It makes no sense to spend all that money on the best travel camera and not know the settings. Watch videos and play around with different camera settings so you can start taking good photos.
Get there Early
The best time to take photos is to get to your destination early. By getting up in the early morning to take photos, there are fewer people around so you are able to avoid crowds of other tourists or uncomfortable stares. It also gives you the ability to get your travel pictures out of the way to enjoy the rest of the day.
Learn to Ignore the Stares
When I first started taking solo travel pictures, I used to shy away or feel awkward because of the stares. Doing this made me miss photo opportunities. To avoid this, I had to intentionally stop worrying about the stares from locals or other travelers.
The more you do it, the less you tend to care. You most likely will never see these people again. Who knows, someone may offer to take the photo for you or cheer you on while you pose or shoot.
Don’t Take Forever to Get the Shot
I understand wanting to get the best shot, but taking 20-30 minutes in one location to get one good photo is entirely too long. If it is a popular destination, there may be others waiting to take photos too.
Taking too long is pretty selfish and you don’t want to be THAT kind of solo traveler. If you practice your solo photography skills beforehand, each location should really take 5-10 minutes or less.
How To Take Photos Without Ruining Your Trip
I love taking travel pictures, but I also love to experience being in the moment. Learning how to take photos without ruining your trip may be tricky for some, but it isn’t impossible. To get the best of your time, scout out locations and think of poses for photos in advance.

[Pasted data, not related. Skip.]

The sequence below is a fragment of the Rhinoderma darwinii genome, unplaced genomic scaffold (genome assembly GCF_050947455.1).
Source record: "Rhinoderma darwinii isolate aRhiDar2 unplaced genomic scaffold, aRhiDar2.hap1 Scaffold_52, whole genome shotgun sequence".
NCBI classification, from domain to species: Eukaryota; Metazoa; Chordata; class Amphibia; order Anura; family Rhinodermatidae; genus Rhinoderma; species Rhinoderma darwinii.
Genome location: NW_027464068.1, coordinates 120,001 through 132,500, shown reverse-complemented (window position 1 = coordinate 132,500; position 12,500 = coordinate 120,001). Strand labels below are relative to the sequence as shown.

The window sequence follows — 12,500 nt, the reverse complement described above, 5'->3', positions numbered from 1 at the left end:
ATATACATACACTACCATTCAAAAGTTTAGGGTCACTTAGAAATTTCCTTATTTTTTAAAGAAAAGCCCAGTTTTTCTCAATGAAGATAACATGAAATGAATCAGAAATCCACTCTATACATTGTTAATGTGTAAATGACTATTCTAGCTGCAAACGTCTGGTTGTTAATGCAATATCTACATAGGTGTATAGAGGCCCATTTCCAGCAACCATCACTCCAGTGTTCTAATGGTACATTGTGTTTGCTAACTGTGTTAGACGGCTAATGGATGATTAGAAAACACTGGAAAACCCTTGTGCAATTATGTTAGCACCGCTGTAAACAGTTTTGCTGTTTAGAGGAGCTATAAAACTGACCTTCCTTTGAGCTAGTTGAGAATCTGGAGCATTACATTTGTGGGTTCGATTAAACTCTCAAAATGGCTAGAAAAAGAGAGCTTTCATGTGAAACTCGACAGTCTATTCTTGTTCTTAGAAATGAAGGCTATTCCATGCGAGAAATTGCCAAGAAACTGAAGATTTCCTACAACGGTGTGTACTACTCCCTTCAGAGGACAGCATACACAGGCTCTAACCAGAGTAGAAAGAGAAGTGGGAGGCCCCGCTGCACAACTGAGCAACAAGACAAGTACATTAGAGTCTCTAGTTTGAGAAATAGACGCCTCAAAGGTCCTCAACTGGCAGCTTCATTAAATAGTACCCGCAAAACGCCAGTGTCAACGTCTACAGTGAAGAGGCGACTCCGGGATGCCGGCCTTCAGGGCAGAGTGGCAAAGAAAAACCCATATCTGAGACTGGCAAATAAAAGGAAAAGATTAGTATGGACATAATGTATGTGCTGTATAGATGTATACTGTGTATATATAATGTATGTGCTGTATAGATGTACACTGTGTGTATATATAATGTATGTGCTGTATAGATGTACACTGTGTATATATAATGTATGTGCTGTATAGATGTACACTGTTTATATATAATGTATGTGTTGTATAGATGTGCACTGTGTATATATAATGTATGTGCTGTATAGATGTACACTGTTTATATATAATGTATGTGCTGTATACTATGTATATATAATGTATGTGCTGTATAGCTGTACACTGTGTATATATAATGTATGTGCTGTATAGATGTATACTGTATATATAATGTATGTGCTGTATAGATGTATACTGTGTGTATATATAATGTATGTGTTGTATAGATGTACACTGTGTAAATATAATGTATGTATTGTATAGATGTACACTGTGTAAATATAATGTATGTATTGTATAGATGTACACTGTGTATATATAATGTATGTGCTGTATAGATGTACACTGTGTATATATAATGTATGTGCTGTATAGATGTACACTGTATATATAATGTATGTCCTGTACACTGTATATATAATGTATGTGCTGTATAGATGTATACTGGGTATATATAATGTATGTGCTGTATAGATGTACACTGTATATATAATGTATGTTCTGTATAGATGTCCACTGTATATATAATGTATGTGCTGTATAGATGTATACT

You can also set a specific amount of time or a specific day to take your solo travel photos. I usually take my travel pictures on the first or last full day that I’m in a destination. I also try not to spend more than an hour shooting. Within that time frame, I can do 2-3 looks in at least 5-7 locations.
Use These Tips When Traveling with Friends
My best friend knows my angles and how to coach me on poses for great pictures, but I also use these travel photography tips for our girls’ vacations.
I have used my camera and remote shutter for group and solo photos as well as hired a photographer. If you’re at a restaurant or hotel you can also ask one of the employees for a group shot.
Recommended Travel Photography Gear
If you want to make solo travel photography a serious hobby, you need to have the right gear. I’ve already shared some favorites earlier in this post, but here are some other travel photography gear recommendations.
Joby Gorilla Pod
The Gorilla pod is flexible so you can use it to grip, wrap or stand on any object like a tree branch or pole. The wrappable legs allow you to keep your camera or phone from falling.
Sony a 6000
The Sony a 6000 is a great starter camera. It is lightweight, compact, and great for photos and videos. To save money on equipment, you can purchase a bundle. Since this model is a few years old, you may want a newer model.
Prime and Wide-Angle Lens
For portrait photography, I love prime and wide-angle lenses. I use the models below
The best part is that some of these solo travel photography tips can be used on any type of camera. The best camera is the one you currently have. Cameras on your smartphone take beautiful photos that have as much quality as a professional camera.
I hope this post sharing how to get pictures of yourself traveling solo inspired you to do more solo travel photography and capture beautiful travel pictures.
Even if you don’t get the perfect shot every time, at the end of the day, it’s more about the experience you had. If you found this post helpful, pin it for future reference.